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Going Global

Seven University of Chicago faculty discuss how worldwide homogeny is affecting their fields.

PHOTO:  Going GlobalThe signs are everywhere, and they're impossible to ignore: one language disappears from the earth every ten days; space shuttle launches are so commonplace that networks don't bother televising them anymore; 2.3 percent of today's world population works outside of their home country; the Internet has become so ubiquitous so fast that children are teaching their parents how to install Web site-blocking technology on the family computer. Call it what you want-globalization, modernization, Disneyfication, the brave new McWorld-there's no getting away from the technological dead sprint which, over the past 100 years, has come closer every day to making "cultures" obsolete in favor of a single world "Culture."

Since Claude Levi-Strauss pointed out in his 1955 Tristes Tropiques the impossibility of studying the culture of another people without also infecting them with your own (not a radically new idea, but a benchmark confession in the social sciences), the notion of "the other" has taken on a gradually diminishing role in the relationship between encounterer and encountered, while its actual presence has become an everyday event, leading to an international homogenization unparalleled in world history.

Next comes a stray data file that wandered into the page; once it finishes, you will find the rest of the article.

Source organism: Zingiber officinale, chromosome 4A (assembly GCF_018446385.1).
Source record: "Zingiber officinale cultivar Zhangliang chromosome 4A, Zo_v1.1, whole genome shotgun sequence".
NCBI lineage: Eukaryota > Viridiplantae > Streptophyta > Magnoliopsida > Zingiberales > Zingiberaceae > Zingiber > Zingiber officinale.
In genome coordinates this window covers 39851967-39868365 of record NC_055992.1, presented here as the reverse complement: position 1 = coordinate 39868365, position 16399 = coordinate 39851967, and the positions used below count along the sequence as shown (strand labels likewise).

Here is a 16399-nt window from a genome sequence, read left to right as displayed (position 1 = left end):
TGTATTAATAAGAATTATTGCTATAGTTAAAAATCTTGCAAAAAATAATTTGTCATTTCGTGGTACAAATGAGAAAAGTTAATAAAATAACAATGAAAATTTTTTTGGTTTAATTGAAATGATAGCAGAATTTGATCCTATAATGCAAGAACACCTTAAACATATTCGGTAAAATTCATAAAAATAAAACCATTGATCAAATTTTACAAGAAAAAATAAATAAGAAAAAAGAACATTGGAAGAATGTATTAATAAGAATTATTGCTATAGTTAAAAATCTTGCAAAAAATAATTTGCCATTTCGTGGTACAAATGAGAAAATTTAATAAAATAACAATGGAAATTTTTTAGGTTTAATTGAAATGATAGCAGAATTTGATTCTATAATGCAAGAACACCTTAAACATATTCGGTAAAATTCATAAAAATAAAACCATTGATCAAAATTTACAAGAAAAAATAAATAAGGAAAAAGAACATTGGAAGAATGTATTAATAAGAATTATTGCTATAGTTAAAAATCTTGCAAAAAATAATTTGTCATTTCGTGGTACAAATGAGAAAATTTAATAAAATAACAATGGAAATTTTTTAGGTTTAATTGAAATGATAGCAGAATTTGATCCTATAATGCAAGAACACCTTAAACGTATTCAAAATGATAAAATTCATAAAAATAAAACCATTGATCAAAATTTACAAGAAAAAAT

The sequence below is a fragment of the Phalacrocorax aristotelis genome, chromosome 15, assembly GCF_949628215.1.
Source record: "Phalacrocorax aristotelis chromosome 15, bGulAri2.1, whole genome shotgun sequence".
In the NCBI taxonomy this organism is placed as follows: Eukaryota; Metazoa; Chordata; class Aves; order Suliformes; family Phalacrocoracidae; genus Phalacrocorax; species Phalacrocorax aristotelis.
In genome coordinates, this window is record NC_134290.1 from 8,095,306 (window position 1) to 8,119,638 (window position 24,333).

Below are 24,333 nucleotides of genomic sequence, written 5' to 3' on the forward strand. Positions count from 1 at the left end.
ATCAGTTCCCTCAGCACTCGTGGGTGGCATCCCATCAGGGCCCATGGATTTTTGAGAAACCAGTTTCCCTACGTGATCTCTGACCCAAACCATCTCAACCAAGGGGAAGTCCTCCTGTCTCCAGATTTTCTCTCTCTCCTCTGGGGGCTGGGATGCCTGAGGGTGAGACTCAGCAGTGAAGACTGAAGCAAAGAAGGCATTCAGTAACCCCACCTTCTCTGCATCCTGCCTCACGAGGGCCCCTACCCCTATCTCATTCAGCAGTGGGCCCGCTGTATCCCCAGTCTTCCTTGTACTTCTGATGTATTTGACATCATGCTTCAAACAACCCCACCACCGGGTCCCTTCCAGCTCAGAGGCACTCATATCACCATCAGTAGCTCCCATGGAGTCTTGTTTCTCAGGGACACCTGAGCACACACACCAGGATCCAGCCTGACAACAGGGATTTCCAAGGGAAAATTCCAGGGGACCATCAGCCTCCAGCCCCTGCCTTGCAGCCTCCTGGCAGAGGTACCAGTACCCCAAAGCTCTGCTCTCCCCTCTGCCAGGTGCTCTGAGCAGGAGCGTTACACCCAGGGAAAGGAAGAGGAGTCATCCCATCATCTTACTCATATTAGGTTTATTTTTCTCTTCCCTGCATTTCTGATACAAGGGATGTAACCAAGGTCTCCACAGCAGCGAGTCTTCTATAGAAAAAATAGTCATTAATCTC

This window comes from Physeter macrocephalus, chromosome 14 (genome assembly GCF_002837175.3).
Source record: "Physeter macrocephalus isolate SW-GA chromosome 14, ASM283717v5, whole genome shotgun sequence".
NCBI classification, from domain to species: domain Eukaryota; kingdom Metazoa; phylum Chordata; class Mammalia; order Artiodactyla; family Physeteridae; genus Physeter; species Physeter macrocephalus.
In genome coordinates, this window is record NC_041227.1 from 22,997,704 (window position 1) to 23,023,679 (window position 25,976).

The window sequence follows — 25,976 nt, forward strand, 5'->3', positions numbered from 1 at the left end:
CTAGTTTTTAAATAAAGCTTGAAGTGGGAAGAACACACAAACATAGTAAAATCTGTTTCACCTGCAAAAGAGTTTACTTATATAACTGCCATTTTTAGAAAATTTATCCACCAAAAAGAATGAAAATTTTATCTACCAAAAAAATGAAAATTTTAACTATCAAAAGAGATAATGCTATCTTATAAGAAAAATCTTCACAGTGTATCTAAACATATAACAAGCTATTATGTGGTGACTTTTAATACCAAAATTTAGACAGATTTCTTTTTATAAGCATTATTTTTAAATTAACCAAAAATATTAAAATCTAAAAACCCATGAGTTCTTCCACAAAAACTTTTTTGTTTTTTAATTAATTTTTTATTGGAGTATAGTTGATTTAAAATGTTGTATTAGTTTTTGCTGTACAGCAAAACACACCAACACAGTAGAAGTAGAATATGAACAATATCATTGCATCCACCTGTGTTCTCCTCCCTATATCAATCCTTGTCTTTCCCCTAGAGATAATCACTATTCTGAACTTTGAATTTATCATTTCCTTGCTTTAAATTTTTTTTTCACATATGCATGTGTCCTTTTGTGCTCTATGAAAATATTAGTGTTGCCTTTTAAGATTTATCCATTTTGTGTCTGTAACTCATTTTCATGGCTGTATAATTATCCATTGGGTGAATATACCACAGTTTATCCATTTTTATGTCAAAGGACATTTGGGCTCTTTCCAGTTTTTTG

Globalization is the favored term today-a thick, juicy word that begs for quotation marks and qualifiers, a perfect fit in postmodern academia for its intentional vagueness, its all-encompassing bear hug, the way it weighs on the tongue like heavy cream. But no matter the unwieldy nature of the term, the phenomenon it describes is very real, and its massive scope and cross-disciplinary appeal has attracted academics around the world-to celebrate it, to decry it, and to study it.

We asked some Chicago scholars to examine their particular fields through globalization-colored glasses, to examine the interconnectedness of cultures, to tell us how their fields effect, and are affected by, globalization. This is what they told us. -C.S.

Anthropologist and cultural psychologist Richard A. Shweder:
From "Free Trade" to "West is Best"

Linguist Salikoko Mufwene:
Languages don't kill languages; speakers do

Sociologist of religion Martin Riesebrodt:
The revival of religion in times of change

Sociologist Saskia Sassen:
Detecting the global inside the national

Human-rights advocate Jacqueline Bhabha:
Weak players in a strong market

Film historian Tom Gunning:
The world goes to the movies

Anthropologist Arjun Appadurai:
New questions for a new world


  DECEMBER 2000

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